It became very clear over the course of over 27 thousand miles in the Mini E that the range is very elastic. If I knew I had to go farther than usual, I was confident I could always do it just by driving slower and more gently than usual. As long as the whole trip was less than 150 miles.
The big point here is that the more efficient a drive train is, the more variation in range there will be between driving aggressively and driving gently.
Here is an easy way to think about it without much math:
Let's say you have a very inefficient drive train that wastes 90% of your fuel no matter how you drive. The greatest effect you could have on your range by driving either very aggressively or very gently might be about 10%.
Now let's say you have a very efficient drive train that only wastes 10% of your fuel, worst case. Then you might expect that you could change your range by 90% depending on how you drive.
The average gas car is not as bad as the first example, but not far off.
The Mini E is not quite as good as the second example, but not far off.
Which is why an electric car can have a large variation in range depending on how smart or dumb the driver is about driving on any given day.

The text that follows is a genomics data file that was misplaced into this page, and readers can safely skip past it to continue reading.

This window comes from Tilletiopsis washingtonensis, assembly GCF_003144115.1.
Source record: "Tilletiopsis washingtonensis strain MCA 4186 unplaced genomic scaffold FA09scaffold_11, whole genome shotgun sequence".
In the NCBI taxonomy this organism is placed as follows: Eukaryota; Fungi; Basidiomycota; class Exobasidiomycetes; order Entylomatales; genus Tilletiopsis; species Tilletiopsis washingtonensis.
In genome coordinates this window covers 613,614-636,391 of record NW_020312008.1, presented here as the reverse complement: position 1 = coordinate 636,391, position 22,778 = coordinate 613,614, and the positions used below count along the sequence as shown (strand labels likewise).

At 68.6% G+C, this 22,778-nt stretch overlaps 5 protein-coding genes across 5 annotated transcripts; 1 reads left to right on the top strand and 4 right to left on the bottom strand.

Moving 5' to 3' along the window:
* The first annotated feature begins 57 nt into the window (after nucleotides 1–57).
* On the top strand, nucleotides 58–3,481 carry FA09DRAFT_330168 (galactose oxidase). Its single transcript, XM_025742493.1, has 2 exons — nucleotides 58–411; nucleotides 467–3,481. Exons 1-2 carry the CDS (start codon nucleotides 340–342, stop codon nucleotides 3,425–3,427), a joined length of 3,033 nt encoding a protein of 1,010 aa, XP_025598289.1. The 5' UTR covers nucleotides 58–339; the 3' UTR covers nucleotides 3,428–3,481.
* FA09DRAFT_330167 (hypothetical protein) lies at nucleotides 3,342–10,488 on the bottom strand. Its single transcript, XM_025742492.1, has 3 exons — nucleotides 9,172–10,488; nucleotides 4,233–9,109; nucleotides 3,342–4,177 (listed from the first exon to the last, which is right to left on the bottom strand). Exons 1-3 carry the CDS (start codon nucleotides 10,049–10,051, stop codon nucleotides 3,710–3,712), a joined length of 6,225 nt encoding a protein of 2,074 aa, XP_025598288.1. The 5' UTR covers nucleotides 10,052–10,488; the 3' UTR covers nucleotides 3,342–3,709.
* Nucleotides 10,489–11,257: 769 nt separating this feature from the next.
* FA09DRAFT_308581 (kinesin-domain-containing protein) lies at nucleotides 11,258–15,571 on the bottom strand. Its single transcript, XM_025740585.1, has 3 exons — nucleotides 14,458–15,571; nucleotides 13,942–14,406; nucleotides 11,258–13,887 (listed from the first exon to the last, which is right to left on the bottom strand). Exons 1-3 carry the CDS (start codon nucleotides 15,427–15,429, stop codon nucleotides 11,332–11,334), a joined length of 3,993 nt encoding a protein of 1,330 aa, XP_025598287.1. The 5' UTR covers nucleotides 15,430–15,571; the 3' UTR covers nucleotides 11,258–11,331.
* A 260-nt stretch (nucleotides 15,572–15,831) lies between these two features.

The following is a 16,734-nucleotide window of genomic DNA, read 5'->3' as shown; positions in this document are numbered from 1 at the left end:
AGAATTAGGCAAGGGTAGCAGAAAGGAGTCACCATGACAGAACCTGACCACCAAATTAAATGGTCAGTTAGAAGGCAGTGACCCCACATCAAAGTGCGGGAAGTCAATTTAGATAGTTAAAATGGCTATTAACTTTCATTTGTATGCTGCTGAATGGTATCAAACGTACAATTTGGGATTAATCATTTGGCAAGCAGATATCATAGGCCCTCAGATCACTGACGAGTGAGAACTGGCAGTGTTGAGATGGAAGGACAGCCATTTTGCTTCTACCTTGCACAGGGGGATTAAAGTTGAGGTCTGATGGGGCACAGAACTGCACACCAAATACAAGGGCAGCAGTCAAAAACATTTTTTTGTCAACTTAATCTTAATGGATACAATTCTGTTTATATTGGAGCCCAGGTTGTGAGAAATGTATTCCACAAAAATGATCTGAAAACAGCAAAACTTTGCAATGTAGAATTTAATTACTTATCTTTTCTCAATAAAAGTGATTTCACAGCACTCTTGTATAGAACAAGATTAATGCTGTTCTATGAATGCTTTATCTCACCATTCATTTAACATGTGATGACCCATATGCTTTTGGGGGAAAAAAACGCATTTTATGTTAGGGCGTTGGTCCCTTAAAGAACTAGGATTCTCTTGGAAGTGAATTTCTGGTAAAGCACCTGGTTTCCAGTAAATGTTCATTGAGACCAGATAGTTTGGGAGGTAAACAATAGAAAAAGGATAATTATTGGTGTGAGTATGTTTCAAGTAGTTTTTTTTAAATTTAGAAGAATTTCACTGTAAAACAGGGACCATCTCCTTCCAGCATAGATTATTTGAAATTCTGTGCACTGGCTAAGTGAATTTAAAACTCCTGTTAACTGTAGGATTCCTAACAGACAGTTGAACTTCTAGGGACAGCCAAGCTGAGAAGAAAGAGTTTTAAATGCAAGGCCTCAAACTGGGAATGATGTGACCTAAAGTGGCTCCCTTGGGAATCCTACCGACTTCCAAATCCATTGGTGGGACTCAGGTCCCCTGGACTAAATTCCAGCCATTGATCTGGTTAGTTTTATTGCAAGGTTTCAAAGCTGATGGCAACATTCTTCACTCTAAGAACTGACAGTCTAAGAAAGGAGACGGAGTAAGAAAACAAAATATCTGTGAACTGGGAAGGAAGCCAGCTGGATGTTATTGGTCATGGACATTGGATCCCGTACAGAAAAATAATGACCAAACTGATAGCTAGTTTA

And this is also another reason why smart people with a little experience never ever have range anxiety in an electric car. We always start off in the morning with 100% charge, we know what our cars can do and how to get them to do it. And we plan accordingly.
And if we know we have the range, the Mini E has the performance to make dumb driving (that is, fast driving) a really fun time. But only when we know we can afford it. And then there are drivers who just cannot slow down, no matter what. Well, they are another story.
Maybe I'll cook up a first order mathematical treatment of this assertion about range variation if I can get one or two of my engineering buddies to check my work, and I'll post it in the near future.
By the way, show me a car that always has a full tank in the morning, where the driver never has to go out of the way to get fuel, and the driver never has to waste any time while the car is fueling, and I will show you an electric car.
Why is it that carcinogenic car drivers don't get this?
Even though the Mini E was returned a month ago, I plan a few more posts. One will be the experiences of a friend who drove my Mini E for the last few weeks after I moved out of New Jersey. (He liked it, even though he mostly charged it at 12 amps.) Another will be about the amazing "Variac" and why it became my best friend while charging the car at work. Perhaps the last post will be about the problems some people have reported when trying to charge from a generator and how to work around these problems.
7 hours ago